Next month brings the presidential election and Americans are ready to cast their ballots.
This year, young and new voters are no different.
In March of 1971, Congress proposed the 26th Amendment, giving 18-year-olds the right to vote.
Besides being an extension of the Voting Rights Act of 1965, it also proved to be the most quickly passed amendment, ratified by the states as fast as July of 1971.
While historically, young voters have had a low turnout, recent years have shown an increase.
According to the US Census, 20% of voters ages 18 — 29 voted in 2014, compared with voters in the 30-44 age bracket, who came out at 36% of the overall voters.
In 2018, the turnout among the younger demographic rose from 20% to 36%.
The data provided by the US Census contradict beliefs about young voter participation.
Montrose City Councilor Roy Anderson believes young voters will show up to the polls.
“I think because there is so much controversy and parents talk about it frequently, that young voters are aware of the issues based on their environment and what’s talked about at school. Because of this, I think there will be a good turnout,” Anderson said.
“We’ve encouraged youth to register and they can register almost to the day of the election. Most have expressed an interest in voting.”
While young voter turnout may have been a previous concern, Clara Carrasco, 18, believes her peers will vote.
“I do have a lot of hope in my generation, so I hope we show up to the polls,” she said.
Carrasco was a member of the city’s youth council during the 2019-2020 term. During her time on the council, she worked to register voters in Montrose, focusing on residents who came from a lower socioeconomic status.
Carrasco also helped people who had just turned 18 register to vote.
In past years, new voters often felt excited to enter the polls for the first time. This year, the general feeling surrounding new voters seems to be a sense of duty rather than anticipation.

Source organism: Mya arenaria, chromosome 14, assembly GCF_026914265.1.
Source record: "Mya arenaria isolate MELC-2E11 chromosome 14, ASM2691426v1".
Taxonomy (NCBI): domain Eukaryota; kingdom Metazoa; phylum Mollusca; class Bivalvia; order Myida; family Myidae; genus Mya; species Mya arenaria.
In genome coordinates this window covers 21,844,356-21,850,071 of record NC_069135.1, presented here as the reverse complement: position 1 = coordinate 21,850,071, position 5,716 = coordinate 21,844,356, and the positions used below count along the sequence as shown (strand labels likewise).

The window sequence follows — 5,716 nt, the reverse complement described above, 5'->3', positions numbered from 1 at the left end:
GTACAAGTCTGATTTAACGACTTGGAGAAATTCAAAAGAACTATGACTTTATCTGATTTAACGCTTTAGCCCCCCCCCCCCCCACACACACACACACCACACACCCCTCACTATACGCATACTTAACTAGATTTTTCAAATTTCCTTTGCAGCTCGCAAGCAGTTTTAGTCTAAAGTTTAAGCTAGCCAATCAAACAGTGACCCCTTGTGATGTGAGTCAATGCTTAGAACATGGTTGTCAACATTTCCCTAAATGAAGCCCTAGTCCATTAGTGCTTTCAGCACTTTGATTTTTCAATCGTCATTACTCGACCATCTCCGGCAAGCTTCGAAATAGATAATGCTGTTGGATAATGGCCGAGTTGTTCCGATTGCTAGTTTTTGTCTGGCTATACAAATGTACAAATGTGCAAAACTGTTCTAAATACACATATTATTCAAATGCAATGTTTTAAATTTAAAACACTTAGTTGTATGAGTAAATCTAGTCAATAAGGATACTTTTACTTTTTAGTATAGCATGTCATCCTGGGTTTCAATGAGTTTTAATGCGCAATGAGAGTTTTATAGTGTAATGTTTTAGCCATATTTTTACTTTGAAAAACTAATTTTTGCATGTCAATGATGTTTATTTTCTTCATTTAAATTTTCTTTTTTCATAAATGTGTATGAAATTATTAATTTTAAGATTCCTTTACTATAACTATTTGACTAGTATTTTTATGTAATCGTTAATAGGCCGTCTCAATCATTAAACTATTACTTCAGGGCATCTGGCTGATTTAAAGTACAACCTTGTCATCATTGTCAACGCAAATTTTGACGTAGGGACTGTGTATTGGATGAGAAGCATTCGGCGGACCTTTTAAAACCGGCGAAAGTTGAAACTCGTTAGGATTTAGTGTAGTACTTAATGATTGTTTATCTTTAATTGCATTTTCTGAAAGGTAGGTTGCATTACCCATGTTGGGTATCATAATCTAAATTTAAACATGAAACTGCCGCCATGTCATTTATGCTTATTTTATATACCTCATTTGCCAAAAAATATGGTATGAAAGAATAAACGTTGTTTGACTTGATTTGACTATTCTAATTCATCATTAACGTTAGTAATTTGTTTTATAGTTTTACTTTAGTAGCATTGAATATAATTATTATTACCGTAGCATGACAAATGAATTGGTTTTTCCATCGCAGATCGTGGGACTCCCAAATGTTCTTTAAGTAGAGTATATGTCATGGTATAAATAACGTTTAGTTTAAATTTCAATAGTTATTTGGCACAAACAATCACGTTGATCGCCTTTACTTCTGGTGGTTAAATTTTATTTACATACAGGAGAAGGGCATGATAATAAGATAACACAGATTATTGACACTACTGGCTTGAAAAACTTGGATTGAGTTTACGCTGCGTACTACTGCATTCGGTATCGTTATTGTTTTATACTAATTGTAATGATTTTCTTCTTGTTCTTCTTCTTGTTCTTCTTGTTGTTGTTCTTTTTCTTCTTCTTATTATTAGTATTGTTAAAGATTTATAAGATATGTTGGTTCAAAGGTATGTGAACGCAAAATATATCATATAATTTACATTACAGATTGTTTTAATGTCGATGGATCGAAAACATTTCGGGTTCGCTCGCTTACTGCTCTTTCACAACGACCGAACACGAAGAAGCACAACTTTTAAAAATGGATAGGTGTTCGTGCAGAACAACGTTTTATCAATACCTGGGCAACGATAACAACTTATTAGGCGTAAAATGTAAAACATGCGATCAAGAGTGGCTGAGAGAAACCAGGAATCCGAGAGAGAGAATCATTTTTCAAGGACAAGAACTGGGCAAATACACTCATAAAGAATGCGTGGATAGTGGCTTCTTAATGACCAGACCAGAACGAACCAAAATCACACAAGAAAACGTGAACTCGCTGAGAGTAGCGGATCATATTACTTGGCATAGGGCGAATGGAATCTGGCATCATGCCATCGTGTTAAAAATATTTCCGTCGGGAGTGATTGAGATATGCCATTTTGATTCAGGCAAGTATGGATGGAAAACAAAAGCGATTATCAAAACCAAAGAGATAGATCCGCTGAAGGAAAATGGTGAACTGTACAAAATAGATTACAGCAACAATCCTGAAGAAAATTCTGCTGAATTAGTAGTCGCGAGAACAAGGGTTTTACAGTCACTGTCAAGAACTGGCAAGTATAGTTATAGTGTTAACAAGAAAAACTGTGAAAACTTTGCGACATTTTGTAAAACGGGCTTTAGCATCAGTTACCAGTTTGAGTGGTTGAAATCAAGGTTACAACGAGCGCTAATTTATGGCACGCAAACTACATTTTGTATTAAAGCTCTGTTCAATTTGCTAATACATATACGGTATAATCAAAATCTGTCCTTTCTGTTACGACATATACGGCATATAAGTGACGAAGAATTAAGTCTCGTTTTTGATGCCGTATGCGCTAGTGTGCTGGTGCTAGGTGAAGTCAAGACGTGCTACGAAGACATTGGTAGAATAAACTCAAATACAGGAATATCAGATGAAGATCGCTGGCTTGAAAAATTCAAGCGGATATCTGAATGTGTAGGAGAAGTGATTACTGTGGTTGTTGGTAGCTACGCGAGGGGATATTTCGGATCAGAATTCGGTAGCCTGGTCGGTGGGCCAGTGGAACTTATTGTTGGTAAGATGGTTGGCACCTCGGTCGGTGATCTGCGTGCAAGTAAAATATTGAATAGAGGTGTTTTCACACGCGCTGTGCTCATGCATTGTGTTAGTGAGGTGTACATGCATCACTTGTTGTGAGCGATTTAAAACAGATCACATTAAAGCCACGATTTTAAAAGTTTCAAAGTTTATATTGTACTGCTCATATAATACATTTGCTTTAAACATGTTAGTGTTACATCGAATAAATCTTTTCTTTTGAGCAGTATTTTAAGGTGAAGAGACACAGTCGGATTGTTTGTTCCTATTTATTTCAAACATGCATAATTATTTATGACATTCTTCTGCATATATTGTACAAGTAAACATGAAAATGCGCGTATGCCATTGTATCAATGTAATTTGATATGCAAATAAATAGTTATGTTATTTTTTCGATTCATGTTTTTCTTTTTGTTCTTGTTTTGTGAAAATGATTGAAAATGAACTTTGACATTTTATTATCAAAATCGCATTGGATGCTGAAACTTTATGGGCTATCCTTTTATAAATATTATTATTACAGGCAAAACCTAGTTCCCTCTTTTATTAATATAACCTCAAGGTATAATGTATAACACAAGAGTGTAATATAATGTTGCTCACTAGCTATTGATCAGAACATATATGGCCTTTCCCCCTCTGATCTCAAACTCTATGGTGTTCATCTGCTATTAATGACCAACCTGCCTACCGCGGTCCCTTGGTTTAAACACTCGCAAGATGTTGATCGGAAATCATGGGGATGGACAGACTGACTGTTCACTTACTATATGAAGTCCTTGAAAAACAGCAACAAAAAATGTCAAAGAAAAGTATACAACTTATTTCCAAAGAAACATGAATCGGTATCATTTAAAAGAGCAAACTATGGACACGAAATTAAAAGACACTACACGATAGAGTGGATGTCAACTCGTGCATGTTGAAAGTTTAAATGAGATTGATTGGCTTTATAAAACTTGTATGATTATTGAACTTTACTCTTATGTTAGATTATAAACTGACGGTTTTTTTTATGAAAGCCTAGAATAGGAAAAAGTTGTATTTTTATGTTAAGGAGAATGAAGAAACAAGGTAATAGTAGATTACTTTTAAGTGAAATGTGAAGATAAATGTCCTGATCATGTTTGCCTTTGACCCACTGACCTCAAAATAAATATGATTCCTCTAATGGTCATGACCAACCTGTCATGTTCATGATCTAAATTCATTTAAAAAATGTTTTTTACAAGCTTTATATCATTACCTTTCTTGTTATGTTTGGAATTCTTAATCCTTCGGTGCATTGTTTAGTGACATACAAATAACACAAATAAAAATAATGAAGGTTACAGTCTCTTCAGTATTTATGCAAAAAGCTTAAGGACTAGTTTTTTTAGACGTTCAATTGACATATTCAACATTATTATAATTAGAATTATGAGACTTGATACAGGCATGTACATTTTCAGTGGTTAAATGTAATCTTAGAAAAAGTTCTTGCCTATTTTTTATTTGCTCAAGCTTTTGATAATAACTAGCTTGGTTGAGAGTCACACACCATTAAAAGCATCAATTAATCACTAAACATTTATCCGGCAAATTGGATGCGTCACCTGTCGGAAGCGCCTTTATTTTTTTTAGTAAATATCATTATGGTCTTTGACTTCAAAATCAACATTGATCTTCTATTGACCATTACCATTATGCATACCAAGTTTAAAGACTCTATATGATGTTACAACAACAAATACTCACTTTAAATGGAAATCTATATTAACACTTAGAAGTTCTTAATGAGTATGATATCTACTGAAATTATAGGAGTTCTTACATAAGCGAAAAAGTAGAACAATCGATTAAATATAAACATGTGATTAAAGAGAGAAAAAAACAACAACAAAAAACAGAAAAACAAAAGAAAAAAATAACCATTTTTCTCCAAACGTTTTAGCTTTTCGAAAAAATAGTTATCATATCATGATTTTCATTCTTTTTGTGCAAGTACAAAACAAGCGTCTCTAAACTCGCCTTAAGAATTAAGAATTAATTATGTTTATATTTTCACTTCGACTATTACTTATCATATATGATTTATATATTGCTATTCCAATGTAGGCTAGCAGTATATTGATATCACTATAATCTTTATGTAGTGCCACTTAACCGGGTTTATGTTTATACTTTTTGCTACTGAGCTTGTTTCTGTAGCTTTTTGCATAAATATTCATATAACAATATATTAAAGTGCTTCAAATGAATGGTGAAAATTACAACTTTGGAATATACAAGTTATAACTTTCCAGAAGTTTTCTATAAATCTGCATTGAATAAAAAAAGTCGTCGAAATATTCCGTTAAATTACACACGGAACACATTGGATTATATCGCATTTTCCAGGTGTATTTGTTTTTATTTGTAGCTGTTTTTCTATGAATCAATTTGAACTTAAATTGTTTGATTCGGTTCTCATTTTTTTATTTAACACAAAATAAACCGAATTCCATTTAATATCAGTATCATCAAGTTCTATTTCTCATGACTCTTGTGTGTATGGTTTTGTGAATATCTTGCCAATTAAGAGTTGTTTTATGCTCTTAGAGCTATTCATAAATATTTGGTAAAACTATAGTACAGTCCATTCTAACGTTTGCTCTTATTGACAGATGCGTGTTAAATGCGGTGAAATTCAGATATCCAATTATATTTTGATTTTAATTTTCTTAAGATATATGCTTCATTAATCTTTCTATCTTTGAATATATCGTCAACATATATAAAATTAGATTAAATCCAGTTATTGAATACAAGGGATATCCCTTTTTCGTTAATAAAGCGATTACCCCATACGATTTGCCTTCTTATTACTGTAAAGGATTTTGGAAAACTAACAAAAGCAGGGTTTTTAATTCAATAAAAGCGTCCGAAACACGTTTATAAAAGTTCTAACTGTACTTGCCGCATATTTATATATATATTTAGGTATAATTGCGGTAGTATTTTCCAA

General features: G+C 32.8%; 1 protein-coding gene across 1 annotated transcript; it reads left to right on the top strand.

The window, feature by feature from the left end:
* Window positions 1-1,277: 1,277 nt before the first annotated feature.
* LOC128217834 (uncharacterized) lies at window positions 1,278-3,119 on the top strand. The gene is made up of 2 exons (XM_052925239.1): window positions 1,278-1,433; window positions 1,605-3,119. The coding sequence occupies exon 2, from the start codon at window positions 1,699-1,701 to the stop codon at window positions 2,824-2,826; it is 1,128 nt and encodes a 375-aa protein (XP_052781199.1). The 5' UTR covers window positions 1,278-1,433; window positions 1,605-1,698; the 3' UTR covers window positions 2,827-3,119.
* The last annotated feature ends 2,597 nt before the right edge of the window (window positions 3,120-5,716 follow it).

“I don’t feel anything special, it’s part of my civic duty, so it feels more like something I have to do rather than a privilege,” Carrasco said.
Rebecca Pettis, 25, is also voting for the first time.
For Pettis, voting is a civic duty, but she felt discouraged from participating in the 2016 election.
“Last election being told by both sides that each party is evil, and it’ll be a waste of votes to vote third party, was discouraging.” Pettis said.
Pettis said that after the last election, there were 42% of Americans who would have voted third party, which would have made an impact over the election had they not abstained from voting.
This year, she plans on using her vote for the first time.
“When polled, they were all answering about the same, saying, ‘I didn’t vote because I was told my vote wouldn’t count since I was voting third party,’ so this year, how can I continue to complain and sit idly by, while during the last election, I could have voted and been part of change?” Pettis said.
Pettis described the feeling of anticipation as a “headache,” but she has decided to use her voice this election season.
“We shouldn’t be told to settle; we shouldn’t be told that our votes don’t count.”
Like anyone going into the polls, young and new voters have the opportunity to cast their ballots prepared and informed.
The Montrose County Clerk and Recorder’s office provides resources on their website, such as the 2020 State Ballot Information Booklet (Blue Book).
The elections staffers also encourage calls from voters who are looking for information or have questions, whether it be about ballot drop-off locations or registration information.
There are multiple ways to prepare for Nov. 3.
“The first thing I did was read the ballot in the Blue Book I received in the mail,” Carrasco said.
“I’ve also listened to some of the teachers at the high school because I know that when they do their research for the ballot information, they go really in-depth. It’s helpful to have all the information when you’re thinking about how you’re going to vote.”
Anderson also encourages young voters to exercise their right to vote this year.
“Study the issues, vote your heart and your conscience. Participate in our democracy. Voting is an important responsibility to exercise; it’s how we retain our democracy,” he said.
With the election less than 20 days away, Pettis reminds voters to vote early.
“Don’t be afraid to break the norm. I believe early voting is better than voting the day of, just because you have the whole month of October to vote,” she said.
While life can get busy between work and responsibilities, Pettis recommends dropping off your ballot at a drop-off location on your next errand.
“How often are we out in town going grocery shopping? Grabbing a cup of coffee? It’s just a two second drive-by,” Pettis said.
As for Carrasco, she asks that voters remember the importance of casting their ballots, as not everyone is able to vote this year.
“If you have any family member or friend not allowed to vote because of certain restrictions, it’s your job to represent them as well,” Carrasco said.